It's no secret that 29eronline is really into Niner Bikes. We have never tested a Niner we did not like and many of us have bought Niners as our
personal rides after testing them head to head against other bikes. Ever since the JET9 received a complete redesign incorporating what Niner
learned from the first version and from making the very stout and durable RIP9, Ihave been wanting to test one. So, when we received an opportunity to test athe latest NinerJET9 complete (sold with all components included) we took it.
Niner JET9 Redesign Tech. Sheet

Normally we test frames with our 29eronline test kits. We will continue to do this, but the JET9 will be ridden as a complete package because it is sold that way (unlike many other bikes we test). This is a a value based build and many of our readers are interested in complete package deals. Since 29eronline received the JET9, I have ridden it as it came out of the box,with a kit that is to pretty close to our 29eronline kit, and in various combinations.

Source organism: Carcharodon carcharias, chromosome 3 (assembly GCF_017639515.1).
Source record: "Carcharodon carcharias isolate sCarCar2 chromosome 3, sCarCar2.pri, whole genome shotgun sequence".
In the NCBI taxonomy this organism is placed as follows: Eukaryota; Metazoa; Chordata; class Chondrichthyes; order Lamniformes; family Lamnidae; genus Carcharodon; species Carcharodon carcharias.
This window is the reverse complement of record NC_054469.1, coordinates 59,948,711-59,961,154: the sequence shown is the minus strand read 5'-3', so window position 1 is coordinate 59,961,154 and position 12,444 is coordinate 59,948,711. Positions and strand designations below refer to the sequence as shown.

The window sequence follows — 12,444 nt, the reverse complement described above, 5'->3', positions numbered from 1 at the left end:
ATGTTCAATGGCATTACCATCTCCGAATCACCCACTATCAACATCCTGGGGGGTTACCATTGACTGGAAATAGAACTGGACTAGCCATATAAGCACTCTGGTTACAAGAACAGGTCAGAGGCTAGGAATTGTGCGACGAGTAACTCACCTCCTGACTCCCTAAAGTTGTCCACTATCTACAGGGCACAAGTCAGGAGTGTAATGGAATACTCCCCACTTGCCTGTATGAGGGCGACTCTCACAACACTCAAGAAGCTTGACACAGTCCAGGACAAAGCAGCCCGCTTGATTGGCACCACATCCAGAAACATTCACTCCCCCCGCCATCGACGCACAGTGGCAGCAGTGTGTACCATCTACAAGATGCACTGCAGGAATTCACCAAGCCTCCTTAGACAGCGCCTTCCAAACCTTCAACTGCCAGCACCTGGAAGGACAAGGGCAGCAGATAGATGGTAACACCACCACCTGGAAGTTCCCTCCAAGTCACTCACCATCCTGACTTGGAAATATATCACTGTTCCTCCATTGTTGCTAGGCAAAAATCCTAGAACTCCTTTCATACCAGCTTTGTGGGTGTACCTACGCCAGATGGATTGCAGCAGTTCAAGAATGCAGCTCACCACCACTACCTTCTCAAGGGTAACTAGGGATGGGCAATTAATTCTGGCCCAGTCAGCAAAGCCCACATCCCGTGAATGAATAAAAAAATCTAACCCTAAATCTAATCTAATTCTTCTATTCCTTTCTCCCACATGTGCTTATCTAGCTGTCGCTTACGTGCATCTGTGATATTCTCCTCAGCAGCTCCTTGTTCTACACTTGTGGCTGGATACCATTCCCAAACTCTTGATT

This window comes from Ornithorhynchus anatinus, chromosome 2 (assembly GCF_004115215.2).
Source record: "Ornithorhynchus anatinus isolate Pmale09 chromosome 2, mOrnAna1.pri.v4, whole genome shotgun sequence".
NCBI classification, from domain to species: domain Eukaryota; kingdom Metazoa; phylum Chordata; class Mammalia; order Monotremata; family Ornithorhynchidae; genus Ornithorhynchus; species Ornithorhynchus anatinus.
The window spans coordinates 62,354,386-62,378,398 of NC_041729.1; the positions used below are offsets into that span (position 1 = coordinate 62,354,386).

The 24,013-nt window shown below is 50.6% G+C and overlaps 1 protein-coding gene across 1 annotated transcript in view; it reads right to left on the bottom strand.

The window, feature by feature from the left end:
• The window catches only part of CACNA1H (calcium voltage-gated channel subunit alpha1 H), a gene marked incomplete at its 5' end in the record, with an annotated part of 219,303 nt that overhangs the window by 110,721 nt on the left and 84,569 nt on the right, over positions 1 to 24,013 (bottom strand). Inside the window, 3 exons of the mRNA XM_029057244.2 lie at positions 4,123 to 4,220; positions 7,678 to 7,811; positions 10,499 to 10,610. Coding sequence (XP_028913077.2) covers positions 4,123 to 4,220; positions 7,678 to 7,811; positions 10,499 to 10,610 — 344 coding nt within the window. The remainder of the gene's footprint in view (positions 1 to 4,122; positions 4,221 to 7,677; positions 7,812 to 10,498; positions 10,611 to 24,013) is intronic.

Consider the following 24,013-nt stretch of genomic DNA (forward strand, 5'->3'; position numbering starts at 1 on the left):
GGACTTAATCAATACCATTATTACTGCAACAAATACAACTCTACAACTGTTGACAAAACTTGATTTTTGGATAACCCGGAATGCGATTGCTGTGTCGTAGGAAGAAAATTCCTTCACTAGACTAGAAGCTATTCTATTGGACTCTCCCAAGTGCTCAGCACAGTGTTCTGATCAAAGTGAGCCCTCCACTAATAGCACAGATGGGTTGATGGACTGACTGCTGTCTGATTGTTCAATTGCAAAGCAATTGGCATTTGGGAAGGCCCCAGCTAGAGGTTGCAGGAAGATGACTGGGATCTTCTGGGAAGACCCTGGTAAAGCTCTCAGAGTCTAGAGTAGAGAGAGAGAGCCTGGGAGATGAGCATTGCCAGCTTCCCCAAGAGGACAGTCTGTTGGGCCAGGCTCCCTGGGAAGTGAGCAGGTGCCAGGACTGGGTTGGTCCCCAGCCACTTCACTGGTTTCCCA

The JET9 spec is listed below as you will see it on Niner's website with the X7 build. Retail pricing for this build is $3099.00. Below the picture of the bike is a link.

Niner Bikes X7 Complete Kit PDF

The first thing that really stands out to me is the fact that it is a full Sram x7 kit. It isn't a cheap kit with a nice rear derailuer. The JET9 comes with good parts were it counts. It has a Rock Shox Reba RL front fork (4 inch) with a tapered steer tube and a standard drop out fork. Take some time to check the updated geometry charts on Niner's website. With the 4 inch fork that the X7 complete comes with, the head-angle is 71 degrees.

The stock rims are tubeless ready Stans Arch rims. I think this is a standout at this price.Converting to tubeless is one of the cheapest ways to increase performance by losing weight in the area most affected by it, the wheels. It also allows you to run less pressure and is not prone to pinch flats, although burping can be a problem.

The X-7 hubs have been surprisingly solid for such an affordable hub and wheel stiffness has been a non-issue. The brakes are strong and easy to modulate, especially since the JET9 X-7build is using 6 inch rotors front and rear. Our preference is using a 7 inch rotor up front and a 6 inch in the rear. The Sram X7 cranks have been plenty stiff and the bearings run smooth.